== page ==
11 May 2008, by Kristy
So I broke another toe… but we also discovered that paradise is only a two-hour bus ride, four-hour (nauseating) boat ride, and hour and a half walk in the heat. Which, if you think about it, isn’t too bad for paradise.
This past week, we spent four days on the island of Gavdos, which is a small (10 sq. miles) island off the south coast of the rather large Crete.
Before I get into it, I want to clarify the notion of paradise… if you are thinking thatched roofed bungalows and five star restaurants, forget it. This is paradise Greek style: total isolation, little to no modern luxuries, and almost near abandonment.
There is a boat from Crete to Gavdos twice a week, if it comes, and only about 50 people live on the island. But from the golden sandy beaches flanked by juniper spotted dunes you can see the outline of Crete from the north and Africa from the south. The clear water on the boat ride there is the purest blue and it gives way to something reminiscent of an iceberg as you approach the shore of Gavdos.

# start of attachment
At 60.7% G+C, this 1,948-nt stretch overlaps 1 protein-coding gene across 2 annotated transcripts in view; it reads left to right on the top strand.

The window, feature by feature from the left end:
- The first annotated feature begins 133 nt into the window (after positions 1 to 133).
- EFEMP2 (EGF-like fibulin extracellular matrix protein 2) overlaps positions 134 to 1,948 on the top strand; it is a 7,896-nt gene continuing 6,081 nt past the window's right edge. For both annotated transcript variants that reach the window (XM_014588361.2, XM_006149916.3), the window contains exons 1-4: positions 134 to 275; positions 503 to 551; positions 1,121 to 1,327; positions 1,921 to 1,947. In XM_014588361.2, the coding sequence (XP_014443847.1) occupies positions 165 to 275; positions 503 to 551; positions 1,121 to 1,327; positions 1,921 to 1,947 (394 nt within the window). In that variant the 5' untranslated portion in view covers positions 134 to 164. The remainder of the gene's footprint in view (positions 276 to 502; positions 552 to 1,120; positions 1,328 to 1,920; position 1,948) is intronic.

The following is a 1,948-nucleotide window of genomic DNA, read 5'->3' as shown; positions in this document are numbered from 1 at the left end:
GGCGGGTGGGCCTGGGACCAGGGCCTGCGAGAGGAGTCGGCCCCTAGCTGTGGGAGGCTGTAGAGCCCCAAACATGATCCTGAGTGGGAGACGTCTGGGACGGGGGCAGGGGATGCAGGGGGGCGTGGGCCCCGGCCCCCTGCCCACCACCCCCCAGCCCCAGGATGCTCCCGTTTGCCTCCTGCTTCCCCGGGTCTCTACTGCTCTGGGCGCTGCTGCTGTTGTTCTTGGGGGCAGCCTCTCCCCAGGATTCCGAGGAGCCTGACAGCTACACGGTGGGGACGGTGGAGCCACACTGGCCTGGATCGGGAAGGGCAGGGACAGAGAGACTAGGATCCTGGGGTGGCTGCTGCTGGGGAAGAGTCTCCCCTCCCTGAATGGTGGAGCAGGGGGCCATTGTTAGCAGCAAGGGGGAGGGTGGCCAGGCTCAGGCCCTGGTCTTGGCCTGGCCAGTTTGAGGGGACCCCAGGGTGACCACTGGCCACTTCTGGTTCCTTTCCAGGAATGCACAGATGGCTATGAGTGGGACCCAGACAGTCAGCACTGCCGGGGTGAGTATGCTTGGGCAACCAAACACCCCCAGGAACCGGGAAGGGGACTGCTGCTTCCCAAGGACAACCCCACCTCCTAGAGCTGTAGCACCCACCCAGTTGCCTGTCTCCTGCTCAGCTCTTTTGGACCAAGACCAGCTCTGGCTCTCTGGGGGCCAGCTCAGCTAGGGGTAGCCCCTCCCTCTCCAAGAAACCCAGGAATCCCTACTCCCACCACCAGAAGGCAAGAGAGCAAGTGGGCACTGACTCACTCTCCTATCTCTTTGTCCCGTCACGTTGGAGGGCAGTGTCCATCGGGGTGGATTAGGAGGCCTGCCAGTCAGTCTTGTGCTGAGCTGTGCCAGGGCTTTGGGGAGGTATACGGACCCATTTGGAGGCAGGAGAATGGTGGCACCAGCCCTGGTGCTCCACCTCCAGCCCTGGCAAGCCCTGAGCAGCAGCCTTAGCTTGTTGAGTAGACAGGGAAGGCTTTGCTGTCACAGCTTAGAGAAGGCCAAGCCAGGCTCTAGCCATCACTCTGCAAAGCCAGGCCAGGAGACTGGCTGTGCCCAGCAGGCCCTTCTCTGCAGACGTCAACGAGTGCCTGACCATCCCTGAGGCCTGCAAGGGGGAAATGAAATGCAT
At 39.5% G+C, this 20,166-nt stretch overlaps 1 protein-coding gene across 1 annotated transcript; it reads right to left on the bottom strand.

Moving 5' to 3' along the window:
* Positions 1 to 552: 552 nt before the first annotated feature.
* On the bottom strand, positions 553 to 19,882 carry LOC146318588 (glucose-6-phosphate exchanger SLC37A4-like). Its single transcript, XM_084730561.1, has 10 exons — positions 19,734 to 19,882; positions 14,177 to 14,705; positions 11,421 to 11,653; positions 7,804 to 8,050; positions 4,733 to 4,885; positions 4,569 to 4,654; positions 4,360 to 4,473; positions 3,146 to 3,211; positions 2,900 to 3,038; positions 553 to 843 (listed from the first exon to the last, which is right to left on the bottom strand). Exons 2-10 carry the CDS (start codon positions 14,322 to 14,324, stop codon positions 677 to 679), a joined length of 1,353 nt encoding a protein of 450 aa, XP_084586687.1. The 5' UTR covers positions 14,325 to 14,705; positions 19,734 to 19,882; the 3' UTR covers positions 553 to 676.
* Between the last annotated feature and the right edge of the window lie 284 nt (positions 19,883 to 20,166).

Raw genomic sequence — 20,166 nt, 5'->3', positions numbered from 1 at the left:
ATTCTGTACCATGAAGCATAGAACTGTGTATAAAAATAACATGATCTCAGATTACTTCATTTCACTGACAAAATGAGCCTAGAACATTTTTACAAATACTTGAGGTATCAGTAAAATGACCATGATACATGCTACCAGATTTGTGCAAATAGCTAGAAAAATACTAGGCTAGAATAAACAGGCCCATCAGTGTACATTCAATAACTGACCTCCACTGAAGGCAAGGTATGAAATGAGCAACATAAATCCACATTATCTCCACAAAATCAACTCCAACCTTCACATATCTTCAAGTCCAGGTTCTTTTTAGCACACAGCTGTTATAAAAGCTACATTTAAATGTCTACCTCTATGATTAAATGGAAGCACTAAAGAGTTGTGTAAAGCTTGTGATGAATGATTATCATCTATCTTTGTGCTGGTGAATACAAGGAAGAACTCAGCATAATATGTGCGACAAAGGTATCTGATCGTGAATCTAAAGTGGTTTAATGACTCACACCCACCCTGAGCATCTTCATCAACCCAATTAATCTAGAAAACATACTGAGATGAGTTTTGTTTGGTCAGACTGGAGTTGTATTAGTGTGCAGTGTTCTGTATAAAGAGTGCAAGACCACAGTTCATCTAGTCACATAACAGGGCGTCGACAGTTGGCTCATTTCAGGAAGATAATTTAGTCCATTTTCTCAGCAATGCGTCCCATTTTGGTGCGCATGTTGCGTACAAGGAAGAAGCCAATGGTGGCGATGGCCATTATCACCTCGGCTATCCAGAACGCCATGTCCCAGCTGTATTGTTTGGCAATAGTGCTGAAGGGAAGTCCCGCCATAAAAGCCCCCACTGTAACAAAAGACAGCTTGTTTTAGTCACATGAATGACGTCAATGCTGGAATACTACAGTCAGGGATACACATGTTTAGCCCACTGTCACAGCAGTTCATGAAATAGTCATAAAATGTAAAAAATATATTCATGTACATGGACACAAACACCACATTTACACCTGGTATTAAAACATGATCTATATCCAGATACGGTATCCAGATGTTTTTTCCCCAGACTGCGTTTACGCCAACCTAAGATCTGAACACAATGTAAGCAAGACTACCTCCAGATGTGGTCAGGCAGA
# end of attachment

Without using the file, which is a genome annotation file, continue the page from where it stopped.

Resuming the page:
At the port, the ferry is greeted by a handful of the locals (a.k.a. half of the island’s population) collecting supplies or visitors. The flurry of activity and excitement at the arrival of the ferry solidifies how remote this island really is; it seems greeting the boat is really the only thing to do.
A walk around the island – which is possible to accomplish in a few hours — will introduce you to just about every resident in Gavdos. One of our friends in one excursion met the lighthouse keeper, the baker, and everyone else that came on the boat with us. They all greeted him with smiles and enough raki that he was found (by our other friends who were driving by with the guy who runs the Gavdos radio station) swaying down one of the roads of the island.
My clumsiness prevented us from taking any excursions, so we spent the days enjoying the beach and exploring the semi-permanent structures occupied by the modern nomads who live on the beach. We were happy on the beach, but feel like we missed a few things. So, as the toe-healing is well underway, we begin again plans to return to Gavdos and practice our own life as modern nomads.